Opinion on using AMD Phenom II x6 1090t with Gigabyte 890BPA-UD3H and 8GB DDR-3 as a WebServer.

Matt sendtomatt at gmail.com
Thu Jun 30 18:56:41 UTC 2011

On 06/30/11 07:43, eculp wrote:
> Quoting Dennis Glatting <dg17 at penx.com>:
>> On Wed, 2011-06-29 at 07:31 -0500, eculp wrote:
>>> I just saw this box that is being promoted as a gaming machine at a
>>> great price and am considering it as a web-server.
>>> In addition to having no information on the CPU as a server lack of
>>> comfort with 6 cores and memory 8GB of memory that I am having a
>>> problem with.  I am not a gamer but I have always assumed that a
>>> gaming machine needs the most aggressive hardware.  I have also seen
>>> this processor with 12 GB rather than 8 which, in my ignorance sounds
>>> better.
>>> Any opinions and guidance are appreciated.
>> I have been moving away from Gigabyte however I do have a similar board:
> This one is GA-890BPA-UD3G that also has RealTek 811D 10/100/1000 Mbit 
> that I doubt will be a limitation.  I'll stick in another card anyway. 
> I also like that has is sata3 and usb 3 so it seems to be up to date.
>> My key complaint about Gigabyte is the ReatTek Ethernet chips. Realtek
>> doesn't publish chip specs and therefore the drivers under FreeBSD/Linux
>> are so-so (i.e., they work but not performance optimized and forget
>> about anything but the default MTU).
>> On my board I hate the South Bridge chip, which is useless for RAID.
>> I am also unable to install VMWare ESXi, my last ditch attempt to find a
>> use for my board. There appears to be a hardware incompatibility while
>> installing (i.e., not during the probe sequence, rather after that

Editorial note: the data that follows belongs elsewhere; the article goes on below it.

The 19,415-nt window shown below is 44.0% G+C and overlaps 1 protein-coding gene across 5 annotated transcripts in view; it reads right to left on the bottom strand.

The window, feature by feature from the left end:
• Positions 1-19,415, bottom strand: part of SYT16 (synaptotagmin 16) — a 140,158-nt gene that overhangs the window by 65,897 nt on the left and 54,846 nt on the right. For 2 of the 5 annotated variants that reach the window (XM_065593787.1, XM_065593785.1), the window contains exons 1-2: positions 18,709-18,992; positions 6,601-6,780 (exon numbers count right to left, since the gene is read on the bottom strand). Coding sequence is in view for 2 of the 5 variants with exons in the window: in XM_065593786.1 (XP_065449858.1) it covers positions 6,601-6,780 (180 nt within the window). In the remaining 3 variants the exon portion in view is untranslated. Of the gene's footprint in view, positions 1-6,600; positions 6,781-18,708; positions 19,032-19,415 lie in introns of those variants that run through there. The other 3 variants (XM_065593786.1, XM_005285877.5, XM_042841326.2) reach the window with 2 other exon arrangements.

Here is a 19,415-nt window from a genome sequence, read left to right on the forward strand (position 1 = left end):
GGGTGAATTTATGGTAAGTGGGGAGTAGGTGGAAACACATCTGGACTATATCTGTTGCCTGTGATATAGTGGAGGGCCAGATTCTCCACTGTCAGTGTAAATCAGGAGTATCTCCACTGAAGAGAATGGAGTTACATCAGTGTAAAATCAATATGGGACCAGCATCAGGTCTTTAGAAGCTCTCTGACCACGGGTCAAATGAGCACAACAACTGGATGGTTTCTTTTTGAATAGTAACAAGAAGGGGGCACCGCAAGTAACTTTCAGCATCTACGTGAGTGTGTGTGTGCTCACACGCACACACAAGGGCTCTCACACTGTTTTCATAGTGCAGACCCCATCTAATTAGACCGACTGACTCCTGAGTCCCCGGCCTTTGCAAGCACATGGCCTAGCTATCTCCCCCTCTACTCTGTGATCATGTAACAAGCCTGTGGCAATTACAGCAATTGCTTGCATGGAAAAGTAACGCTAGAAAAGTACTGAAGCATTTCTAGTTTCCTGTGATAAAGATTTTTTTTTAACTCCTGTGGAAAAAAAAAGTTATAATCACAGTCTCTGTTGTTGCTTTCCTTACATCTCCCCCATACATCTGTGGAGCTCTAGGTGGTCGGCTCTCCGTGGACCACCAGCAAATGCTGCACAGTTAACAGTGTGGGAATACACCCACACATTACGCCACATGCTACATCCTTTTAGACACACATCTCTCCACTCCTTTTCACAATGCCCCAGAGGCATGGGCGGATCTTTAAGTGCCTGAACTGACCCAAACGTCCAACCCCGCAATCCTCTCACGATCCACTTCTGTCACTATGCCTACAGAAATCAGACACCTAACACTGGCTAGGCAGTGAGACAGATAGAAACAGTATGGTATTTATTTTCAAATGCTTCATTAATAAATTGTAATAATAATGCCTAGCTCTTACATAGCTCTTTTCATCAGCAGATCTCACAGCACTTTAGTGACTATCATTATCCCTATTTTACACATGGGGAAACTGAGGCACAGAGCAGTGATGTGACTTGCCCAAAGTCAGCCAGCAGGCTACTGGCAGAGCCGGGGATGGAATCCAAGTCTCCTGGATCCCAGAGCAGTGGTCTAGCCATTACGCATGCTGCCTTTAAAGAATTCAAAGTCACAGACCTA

>> sequence then onto installation).
> Thanks a lot for your suggestions and point of view.  I'm begining to 
> think that this may be too much machine but comming down doesn't save 
> much so I will probably give it a try.
> ed
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A gaming machine needs aggressive hardware, yes, but no one *really* 
cares if it freezes up once a month. You get what you pay for mostly, so 
beware of RAM quality, disks, obscure and unfixed BIOS issues, power 
supply woes etc. I'd really recommend running disk redundancy if it's 
going to be a single webserver. I think the AMD Thubans can do ECC, 
right? Might be a good idea for reliability. Especially if you run 
/var/www on a malloc'd md disk.

If you have a few of them in failover, these issues are a bit less, so 
long as they all don't break at once :).

For what it's worth, I have a RealTek 8169 that works great on 
9-current. Never had issues with performance or mtu. VLANs work fine. 
Transfer over CIFs is disk limited at 65mb/s.

Will it be fine? Yes. Will it buildworld pretty fast? Yes. Could it 
leave you "up a creek" at 3 am 2 months after the 1 year warranty 
expires? Yes.

Depends on expectations, of course.


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